Journal of Public Transportation Article in Volume 4, Issue 1 (2001) by James G. Strathman, Thomas J. Kimpel, and Kenneth J. Dueker, Center for Urban Studies, Portland State University and Richard L. Gerhart, Kenneth Turner, David Griffin, and Steve Callas, Tri-Met, Portland, Oregon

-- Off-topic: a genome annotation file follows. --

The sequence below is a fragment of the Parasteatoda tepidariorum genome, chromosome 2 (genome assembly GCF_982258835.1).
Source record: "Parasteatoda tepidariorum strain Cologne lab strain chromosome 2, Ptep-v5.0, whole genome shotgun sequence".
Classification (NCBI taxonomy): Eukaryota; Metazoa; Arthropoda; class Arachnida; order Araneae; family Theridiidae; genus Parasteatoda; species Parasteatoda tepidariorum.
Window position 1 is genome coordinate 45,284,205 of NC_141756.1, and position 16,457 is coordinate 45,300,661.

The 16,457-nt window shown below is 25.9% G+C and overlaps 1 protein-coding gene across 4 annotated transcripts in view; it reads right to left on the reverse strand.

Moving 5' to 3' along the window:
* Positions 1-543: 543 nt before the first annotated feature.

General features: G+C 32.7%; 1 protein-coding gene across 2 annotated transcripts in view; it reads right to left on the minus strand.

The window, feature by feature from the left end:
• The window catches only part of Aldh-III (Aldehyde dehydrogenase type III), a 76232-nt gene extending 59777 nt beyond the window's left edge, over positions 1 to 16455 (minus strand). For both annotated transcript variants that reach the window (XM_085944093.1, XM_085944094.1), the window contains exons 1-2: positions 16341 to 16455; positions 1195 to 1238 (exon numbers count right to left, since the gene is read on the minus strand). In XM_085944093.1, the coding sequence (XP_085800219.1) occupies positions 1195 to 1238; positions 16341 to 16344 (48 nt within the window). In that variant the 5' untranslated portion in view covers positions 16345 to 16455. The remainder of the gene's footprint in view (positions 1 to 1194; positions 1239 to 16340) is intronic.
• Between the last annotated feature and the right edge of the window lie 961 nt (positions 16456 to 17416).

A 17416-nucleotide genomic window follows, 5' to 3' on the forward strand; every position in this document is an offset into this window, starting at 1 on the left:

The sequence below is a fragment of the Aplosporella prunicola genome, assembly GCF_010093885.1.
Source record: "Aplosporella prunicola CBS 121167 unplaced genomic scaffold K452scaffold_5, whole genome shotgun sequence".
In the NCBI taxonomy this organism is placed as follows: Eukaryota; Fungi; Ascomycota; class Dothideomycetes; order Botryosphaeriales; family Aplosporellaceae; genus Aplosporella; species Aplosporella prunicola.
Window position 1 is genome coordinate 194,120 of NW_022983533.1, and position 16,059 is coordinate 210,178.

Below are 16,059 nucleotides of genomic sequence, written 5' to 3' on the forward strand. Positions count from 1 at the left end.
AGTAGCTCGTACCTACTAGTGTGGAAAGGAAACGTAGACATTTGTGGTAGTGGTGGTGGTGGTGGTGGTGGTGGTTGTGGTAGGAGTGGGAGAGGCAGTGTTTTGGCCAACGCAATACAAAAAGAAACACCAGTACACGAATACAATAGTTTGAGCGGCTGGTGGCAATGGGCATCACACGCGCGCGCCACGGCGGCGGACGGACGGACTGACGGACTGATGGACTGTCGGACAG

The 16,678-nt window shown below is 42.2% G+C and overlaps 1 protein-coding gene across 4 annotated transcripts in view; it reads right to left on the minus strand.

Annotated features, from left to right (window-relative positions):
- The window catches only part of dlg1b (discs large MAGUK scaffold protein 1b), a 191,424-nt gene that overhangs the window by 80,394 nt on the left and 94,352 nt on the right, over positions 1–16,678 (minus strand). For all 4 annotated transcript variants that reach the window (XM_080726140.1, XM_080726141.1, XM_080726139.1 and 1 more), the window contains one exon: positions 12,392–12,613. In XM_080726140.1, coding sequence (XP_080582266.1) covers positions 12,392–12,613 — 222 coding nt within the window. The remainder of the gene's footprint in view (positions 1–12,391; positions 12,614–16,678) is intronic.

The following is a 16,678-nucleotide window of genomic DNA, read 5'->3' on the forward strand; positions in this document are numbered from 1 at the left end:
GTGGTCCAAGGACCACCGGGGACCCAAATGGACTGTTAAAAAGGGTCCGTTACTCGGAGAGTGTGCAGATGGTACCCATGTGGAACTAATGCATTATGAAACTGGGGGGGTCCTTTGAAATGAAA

Tri-Met has implemented an automated bus dispatching system (BDS) employing satellite-based automatic vehicle location (AVL) technology. The BDS is capable of facilitating real-time operations control actions to improve service regularity. This article focuses on a service regularity problem that often occurs during peak periods when regular service is augmented by extra-board trips (“trippers”). In this case, “bus bunching” results when regular service trips experience departure delays while trippers depart on schedule. With the aid of BDS information, field supervisors stationed at a key location on Portland’s (Oregon) bus mall used holding, short turning, and reassignment actions to maintain headways on six selected routes. Analysis of their efforts reveals an improvement in service regularity as well as a leveling of passenger loads.